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Internet-Auction-Brings-Fantastic-Pieces-to-the-Table

Internet Auction Brings Fantastic Pieces to the Table

06 Mar 2018  Tue

The Sunday Internet Auction brings a marvellous selection of 300 new items along with 50 No Reserve lots and 30 Vaults Values. Some of the most interesting highlights from this week’s sale include: 1783 Chalmers Shilling PCGS XF45 (Short Worm), 1831 1/2c PCGS Proof 60 BN (Original) ex: Norweb, 1793 Chain 1c PCGS AU55 (AMERICA), 1796 1c PCGS AU55 (S-112, Reverse of 1794), 1802 1c PCGS/CAC MS64 BN (S-241, No Stems), 1807 1c PCGS/CAC MS63 BN (S-276, Large Fraction) and many more.

The first highlight is an 1834 50c PCGS/CAC MS65. Fantastic type coin with fresh surfaces and a superb original skin. CAC-approved for quality. This week’s second highlight coin is an 1854-O 50c PCGS MS66. Popular New Orleans Mint seated Harf Dollar with minor, yet beautiful rainbow tones just inside the stars, encircling the image of liberty. This gem example certainly appeals to everyone and is destined for a top-quality cabinet. .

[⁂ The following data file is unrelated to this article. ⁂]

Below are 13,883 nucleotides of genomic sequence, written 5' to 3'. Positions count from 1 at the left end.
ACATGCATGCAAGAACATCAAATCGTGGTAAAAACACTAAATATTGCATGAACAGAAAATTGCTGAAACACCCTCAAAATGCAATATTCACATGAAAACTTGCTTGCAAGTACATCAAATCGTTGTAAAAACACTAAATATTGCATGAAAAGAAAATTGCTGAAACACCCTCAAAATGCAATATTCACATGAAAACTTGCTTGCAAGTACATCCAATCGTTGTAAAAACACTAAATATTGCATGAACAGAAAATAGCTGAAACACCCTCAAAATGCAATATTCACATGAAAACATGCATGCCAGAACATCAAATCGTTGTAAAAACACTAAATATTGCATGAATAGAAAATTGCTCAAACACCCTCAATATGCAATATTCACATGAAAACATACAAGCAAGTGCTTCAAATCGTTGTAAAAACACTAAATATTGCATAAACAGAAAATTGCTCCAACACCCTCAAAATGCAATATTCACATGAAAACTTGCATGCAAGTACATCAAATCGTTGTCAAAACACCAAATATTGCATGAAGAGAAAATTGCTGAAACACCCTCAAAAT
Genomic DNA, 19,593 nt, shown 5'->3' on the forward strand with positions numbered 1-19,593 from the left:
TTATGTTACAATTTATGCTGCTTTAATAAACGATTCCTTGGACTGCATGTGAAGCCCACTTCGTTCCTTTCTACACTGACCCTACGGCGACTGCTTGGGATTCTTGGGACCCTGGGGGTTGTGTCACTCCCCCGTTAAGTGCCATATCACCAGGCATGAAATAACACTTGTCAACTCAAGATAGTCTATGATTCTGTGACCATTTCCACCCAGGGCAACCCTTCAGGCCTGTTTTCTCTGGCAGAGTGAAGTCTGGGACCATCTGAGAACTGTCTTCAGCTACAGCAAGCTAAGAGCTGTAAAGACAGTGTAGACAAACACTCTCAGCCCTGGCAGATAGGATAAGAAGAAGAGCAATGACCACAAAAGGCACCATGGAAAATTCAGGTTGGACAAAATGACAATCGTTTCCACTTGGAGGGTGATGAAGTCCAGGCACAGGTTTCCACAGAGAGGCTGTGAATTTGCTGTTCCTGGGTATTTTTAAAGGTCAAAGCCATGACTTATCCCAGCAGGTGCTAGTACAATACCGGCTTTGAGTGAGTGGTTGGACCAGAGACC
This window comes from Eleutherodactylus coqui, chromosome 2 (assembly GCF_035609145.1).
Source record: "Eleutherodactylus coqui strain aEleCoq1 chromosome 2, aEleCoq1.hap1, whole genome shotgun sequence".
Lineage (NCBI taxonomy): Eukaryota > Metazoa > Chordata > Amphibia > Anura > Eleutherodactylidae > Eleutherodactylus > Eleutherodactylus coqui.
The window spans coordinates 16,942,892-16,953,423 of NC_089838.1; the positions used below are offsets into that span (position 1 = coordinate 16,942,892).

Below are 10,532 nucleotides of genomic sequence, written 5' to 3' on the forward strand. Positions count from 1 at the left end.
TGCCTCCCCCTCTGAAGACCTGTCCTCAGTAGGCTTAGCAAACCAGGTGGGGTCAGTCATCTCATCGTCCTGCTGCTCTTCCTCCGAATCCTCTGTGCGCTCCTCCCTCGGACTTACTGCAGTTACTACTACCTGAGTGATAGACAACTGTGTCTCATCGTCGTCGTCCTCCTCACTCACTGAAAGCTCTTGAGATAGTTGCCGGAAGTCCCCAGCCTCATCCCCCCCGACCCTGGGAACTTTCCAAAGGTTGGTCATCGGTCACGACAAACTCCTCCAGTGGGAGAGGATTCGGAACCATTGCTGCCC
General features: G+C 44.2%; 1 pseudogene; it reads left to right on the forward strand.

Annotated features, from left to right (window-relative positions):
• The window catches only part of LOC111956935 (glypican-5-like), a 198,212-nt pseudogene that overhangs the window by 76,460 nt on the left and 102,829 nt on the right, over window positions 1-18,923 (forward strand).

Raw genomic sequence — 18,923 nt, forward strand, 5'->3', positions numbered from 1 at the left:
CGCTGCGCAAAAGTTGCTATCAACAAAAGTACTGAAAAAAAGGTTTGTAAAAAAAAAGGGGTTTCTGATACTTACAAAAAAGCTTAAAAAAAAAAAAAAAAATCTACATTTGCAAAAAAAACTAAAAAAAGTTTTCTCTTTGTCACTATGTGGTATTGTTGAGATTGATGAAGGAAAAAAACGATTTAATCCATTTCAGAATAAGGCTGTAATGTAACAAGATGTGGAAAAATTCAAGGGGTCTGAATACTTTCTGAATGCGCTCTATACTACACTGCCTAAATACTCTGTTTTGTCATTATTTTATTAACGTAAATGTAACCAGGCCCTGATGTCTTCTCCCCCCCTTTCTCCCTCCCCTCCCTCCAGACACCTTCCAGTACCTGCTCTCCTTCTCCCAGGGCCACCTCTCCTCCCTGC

Almost all Chalmers shillings’ reverse depict two birds fighting over a worm, which is a popular design for Colonial Maryland numismatics. Many researchers have come to various conclusions regarding the meaning of this motif, stating that it represents the American Revolution. But in reality, no one knows the real meaning. .

The long and short worm varieties exist, however, the long worm variant being slightly more common. There is also an extremely rare Chalmers shilling type that features 12 interlocking rings as the reverse design. .

John Chalmers was a silversmith from Annapolis, Maryland. He struck three types of coins in the year 1783, the same year that the Treaty of Paris officially ended the American Revolution. The coins were silver threepence, sixpence, and shillings. These coins were circulated in Colonial Maryland and examples can be traced in a variety of grades, indicating they were readily used in commerce. .

Image Courtesy: David Lawrence Rare Coins